If Dallas Goedert were on a different team he might be a top-three Fantasy tight end. But since he shares the field with A.J. Brown and DeVonta Smith, it feels like Goedert's ceiling is slightly capped. Still, he remains a go-to option for Jalen Hurts, and he just averaged a career-best 11.8 PPR points per game in 2022. Hopefully, he can keep improving this season, and he's worth drafting in Round 6.
Finally, the last tight end to consider drafting in the first seven rounds is Kittle, and it might be a surprise to see his name so low on this list. You'll read more below on why I'm down on him this season, but he still could be in contention for the top spot if Deebo Samuel or Brandon Aiyuk were to miss any time. There are a lot of mouths to feed in San Francisco this season, and Kittle's production could suffer as a result.
Now, let's take a look at some sleepers, breakouts and busts at tight end for this season. We'll use the CBS Sports Average Draft Position data as of August 24 as our guide.
Like a lot of people, I love the Lions offense this year, mostly because of offensive coordinator Ben Johnson. But they have plenty of talent to help Fantasy managers, including Amon-Ra St. Brown, Jahmyr Gibbs, David Montgomery, Jared Goff and hopefully Jameson Williams in the second half of the season. And then there's LaPorta, who has the ability to be a starter in all leagues as well. He's already established himself as the best tight end on Detroit's roster in training camp, and he gets six games to prove he deserves targets with Williams out. We'll see what happens when everyone is active, but LaPorta should prove to be a go-to guy for Goff right away. Last year, T.J. Hockenson averaged over six targets per game for the Lions, and LaPorta could do plenty of damage with those opportunities. LaPorta's CBS ADP is 148.5 as TE19, but I consider him a low-end starter in all leagues. I would look for him as early as Round 10.
Dak Prescott said this week in The Athletic that Ferguson will become a "big-time player in this league," and that's great news coming from the Cowboys quarterback. Prescott has loved leaning on his tight ends in his career. Since becoming the Dallas quarterback in 2016, his tight end (predominantly Jason Witten and Dalton Schultz) has been No. 2 on the team in targets in three of seven seasons. And in Prescott's rookie year in 2016, Witten was third on the team in targets with 95 but just three targets shy of leading the team. The top Cowboys tight end with Prescott has never had fewer than 83 targets in a season in six of seven years, and Schultz has posted quality stats the past three seasons, averaging 66 catches on 94 targets for 666.7 yards and 5.7 touchdowns. Dallas has a loaded receiving corps with CeeDee Lamb, Brandin Cooks and Michael Gallup, but Ferguson should still be heavily involved. He doesn't have an ADP on CBS as of now, but I like to draft him in every league where I target a No. 2 tight end with upside.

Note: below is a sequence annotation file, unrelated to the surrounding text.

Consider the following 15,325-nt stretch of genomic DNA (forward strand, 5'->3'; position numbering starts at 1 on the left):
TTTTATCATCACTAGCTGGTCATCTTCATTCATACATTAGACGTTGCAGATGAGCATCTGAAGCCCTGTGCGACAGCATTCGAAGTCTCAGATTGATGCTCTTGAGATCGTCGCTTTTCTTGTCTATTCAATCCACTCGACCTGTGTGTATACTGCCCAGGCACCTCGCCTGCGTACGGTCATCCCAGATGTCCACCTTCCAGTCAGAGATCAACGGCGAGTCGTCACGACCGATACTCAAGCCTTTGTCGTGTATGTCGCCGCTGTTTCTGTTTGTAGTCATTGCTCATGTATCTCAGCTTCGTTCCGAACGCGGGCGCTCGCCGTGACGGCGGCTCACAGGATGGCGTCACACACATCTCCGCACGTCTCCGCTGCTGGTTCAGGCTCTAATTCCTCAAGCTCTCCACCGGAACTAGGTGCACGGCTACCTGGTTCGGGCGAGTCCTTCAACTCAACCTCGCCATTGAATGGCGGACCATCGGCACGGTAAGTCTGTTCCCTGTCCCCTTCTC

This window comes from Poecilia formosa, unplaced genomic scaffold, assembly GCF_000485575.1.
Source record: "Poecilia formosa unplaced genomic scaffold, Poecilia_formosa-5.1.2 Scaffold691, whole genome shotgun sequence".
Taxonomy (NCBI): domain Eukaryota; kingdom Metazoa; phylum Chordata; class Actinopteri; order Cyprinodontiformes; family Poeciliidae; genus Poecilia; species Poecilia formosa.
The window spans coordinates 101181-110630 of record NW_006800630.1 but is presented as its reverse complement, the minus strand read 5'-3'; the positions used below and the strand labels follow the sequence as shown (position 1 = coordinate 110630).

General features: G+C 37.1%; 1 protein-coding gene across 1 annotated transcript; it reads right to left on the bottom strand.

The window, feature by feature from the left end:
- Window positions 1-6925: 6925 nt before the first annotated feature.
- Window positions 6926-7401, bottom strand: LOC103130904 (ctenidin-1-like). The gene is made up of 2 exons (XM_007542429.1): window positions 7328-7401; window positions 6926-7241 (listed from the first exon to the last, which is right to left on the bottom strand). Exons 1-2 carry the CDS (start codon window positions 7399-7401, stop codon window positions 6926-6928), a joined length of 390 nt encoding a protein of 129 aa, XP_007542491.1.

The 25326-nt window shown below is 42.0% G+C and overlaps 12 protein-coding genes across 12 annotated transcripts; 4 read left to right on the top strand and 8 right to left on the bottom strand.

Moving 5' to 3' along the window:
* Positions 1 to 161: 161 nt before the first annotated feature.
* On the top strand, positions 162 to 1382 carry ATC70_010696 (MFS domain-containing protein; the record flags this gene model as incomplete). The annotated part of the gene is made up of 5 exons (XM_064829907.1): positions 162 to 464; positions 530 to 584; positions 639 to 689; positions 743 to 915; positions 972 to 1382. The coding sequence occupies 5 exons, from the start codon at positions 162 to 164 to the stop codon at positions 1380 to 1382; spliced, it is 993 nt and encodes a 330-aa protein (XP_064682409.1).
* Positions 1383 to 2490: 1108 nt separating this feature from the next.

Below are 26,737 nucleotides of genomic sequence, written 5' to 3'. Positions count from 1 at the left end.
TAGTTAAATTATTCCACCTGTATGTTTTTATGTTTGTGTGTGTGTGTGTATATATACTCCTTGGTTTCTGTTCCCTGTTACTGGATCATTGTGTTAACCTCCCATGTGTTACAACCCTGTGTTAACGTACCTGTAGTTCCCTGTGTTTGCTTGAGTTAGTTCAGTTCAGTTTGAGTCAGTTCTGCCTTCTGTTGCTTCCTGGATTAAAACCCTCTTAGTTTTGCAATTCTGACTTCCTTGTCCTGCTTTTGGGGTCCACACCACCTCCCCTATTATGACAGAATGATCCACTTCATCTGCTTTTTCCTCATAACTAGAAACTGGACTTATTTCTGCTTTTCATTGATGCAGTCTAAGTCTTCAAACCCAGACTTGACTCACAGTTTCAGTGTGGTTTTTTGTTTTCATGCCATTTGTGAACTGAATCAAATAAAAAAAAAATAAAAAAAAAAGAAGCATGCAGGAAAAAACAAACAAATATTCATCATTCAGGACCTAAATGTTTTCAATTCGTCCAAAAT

I went into training camp with the idea that Kincaid would be a sleeper this year, but that's cheating to put him in that category. His CBS ADP is 102.3, but he's being drafted as TE10, which makes him a breakout. And since training camp, he seems to be living up to the billing. The Bills are making sure Kincaid is ready to play a lot, and it doesn't seem like he'll be coming off the field much in his rookie campaign. After Buffalo traded up in the first round of the NFL Draft to select Kincaid from Utah at No. 25 overall, you knew there were big plans ahead. While he's listed as a tight end, the expectation is the Bills will use Kincaid as a big slot receiver. He should be a big part of Buffalo's passing game along with Stefon Diggs and Gabe Davis, and that's a good thing since Kincaid is catching passes from Josh Allen. At Utah, Kincaid finished 2022 with 70 catches, 890 yards and eight touchdowns, and he could be a standout playmaker in the NFL. While he might struggle as a rookie tight end given the history of the position, he still has the potential to succeed in a big way given his expected role and quarterback. He's worth drafting at his ADP in Round 9.